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Friday, 21 November 1941


Mr LAZZARINI (Werriwa) (Minister assisting the Treasurer) . - The Leader of the Opposition (Mr. Fadden) has said. that, the proposed tax is an extra imposition. That is quite true; the very name of the bill indicates 'that. As the honorable gentleman, has confirmed the principle of the bill, I suggest, without, wishing to be discourteous, that honorable members agree now to the second reading, so that the bill may proceed at once into committee, where we may deal with the amendments which the honorable gentleman has foreshadowed. That is when, the test will bc applied.


Mr Archie Cameron - Will the Minister refer the proposed amendments' to a committee, as was done with the income tax proposals?


Mr LAZZARINI - No. The Government intends to continue- with this measure as it stands. I do not dispute the truth of much that the Leader of the Opposition lias said. The Government's policy in. this matter was laid down by the Treasurer (Mr. Chifley) in his secondreading speech. Therefore, I shall not dilate upon it, and I ask that the second reading bo agreed to so that wc may proceed to consideration of the proposed amendments relating to the fixation of an allowable profit of 6 per cent., and the operation of the rates of tax. The Leader of the Opposition said that there is no such tiling as a big company.


Mr Fadden - The Minister will not agree with that. '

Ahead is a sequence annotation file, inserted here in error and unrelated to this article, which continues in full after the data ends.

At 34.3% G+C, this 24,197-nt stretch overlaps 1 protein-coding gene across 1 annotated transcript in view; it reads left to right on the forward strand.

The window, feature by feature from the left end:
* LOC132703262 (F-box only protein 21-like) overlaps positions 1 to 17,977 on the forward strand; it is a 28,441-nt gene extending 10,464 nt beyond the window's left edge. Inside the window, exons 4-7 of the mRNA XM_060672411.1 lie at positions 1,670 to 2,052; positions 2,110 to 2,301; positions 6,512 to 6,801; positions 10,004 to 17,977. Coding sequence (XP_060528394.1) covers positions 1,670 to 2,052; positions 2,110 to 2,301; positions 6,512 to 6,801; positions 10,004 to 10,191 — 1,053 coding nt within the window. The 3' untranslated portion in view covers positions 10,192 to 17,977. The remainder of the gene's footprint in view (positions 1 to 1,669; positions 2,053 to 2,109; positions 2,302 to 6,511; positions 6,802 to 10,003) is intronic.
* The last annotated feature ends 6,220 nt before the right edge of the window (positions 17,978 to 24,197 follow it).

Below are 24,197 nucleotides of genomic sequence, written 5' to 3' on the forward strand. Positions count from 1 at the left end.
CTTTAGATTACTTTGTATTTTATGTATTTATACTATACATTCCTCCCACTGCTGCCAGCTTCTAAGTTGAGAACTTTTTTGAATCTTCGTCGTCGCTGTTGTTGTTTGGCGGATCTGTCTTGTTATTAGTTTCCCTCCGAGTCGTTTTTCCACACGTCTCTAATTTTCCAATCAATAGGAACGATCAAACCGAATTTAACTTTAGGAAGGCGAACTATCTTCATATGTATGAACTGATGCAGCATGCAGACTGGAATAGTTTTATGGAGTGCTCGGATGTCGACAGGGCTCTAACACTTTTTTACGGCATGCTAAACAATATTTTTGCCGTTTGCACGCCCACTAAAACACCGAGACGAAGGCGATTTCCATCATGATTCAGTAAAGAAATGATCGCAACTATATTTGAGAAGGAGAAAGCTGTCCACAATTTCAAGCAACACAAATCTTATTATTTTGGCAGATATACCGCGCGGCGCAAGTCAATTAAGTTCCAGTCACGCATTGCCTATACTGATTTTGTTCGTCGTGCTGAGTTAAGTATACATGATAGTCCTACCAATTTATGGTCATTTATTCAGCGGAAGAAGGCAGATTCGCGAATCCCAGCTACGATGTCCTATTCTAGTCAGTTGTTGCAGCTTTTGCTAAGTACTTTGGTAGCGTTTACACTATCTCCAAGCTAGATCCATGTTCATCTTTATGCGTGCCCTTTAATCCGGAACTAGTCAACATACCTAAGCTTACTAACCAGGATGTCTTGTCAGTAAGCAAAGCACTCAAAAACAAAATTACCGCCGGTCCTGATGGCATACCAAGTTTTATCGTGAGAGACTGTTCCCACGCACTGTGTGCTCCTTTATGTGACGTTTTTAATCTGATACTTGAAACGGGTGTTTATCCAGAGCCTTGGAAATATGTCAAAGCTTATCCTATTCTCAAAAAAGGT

Mr LAZZARINI - I cannot. Everybody knows that there arc big monopolistic companies in Australia. I agree that large numbers of people hold a few shares each in these concerns, but; I say to the honorable gentleman that, no matter how much money he could command, he could not. to-day purchase a controlling interest in the Broken Hill Proprietary Company Limited, any of (lie hanking institutions, the Colonial Sugar Refining Company Limited, or any other big concern. A few shares are made available to the public by these companies so that the purchasers will become interested in their "welfare, and in order that, whenever the Government asks them to contribute to the war effort, they will be able to talk about the rights of the small shareholder - the poor widows who have invested their all ! That, plea on behalf of the widows is as old as the companies themselves. They always make sure that certain interests 3 told a controlling share . of their capital, and this control is never relinquished. Therefore, it is wrong to say that there is no such thing as a. big company, in the sense of big vested interests, merely because a few people have small shareholdings. Wo all know that this war has been forced upon the democracies, and that we are fighting with a paramount objective - the preservation of our democratic institutions, our right to govern ourselves, and our right to free 730 War-line (Company) Tax ["REPRESENTATIVES.] Assessment Bill 19-11. speech. Honorable members opposite have said that the working man has much to lose. He can lose his freedom - a freedom which has often represented the right to go hungry. How much more these big companies have to lose! If bombs fall on this country they might, unfortunately, kill a few working men, and they might destroy some workers' homes. But if they fall upon any of these big industrial concerns they will destroy them altogether. Therefore, the companies are liable to lose all oftheir great material wealth as well as their liberties and the other things for which we are fighting. Surely, therefore, this tax should be regarded as a reasonable insurance premium against destruction. I shall consider myself to be fortunate if, when the war is ended, I have as much as I had when it began. If these big companies still have their profit-making machinery, intact and ready to continue earning profits for them, they will be fortunate indeed. The Government looks at this matter in that light. This bill is only a war-time measure, and it is not being used as an indirect means of implementing Labour's economic policy. I refute any suggestion to the contrary. When this Government, is ready to implement its economic policy it will not proceed to do so by any backdoor methods. This bill is designed solely for the purpose of aiding the war effort, and when the war isoveritsprovisions will be discontinued. If it be still the wish of the people that this Government should continue in power, we shall then consider means of implementing our economic policy. I repudiate any suggestion that there is implicit in this measure anything more than the Government has indicated. It is a means of raising revenue so that we may help to achieve victory for the democracies and peace for the world.







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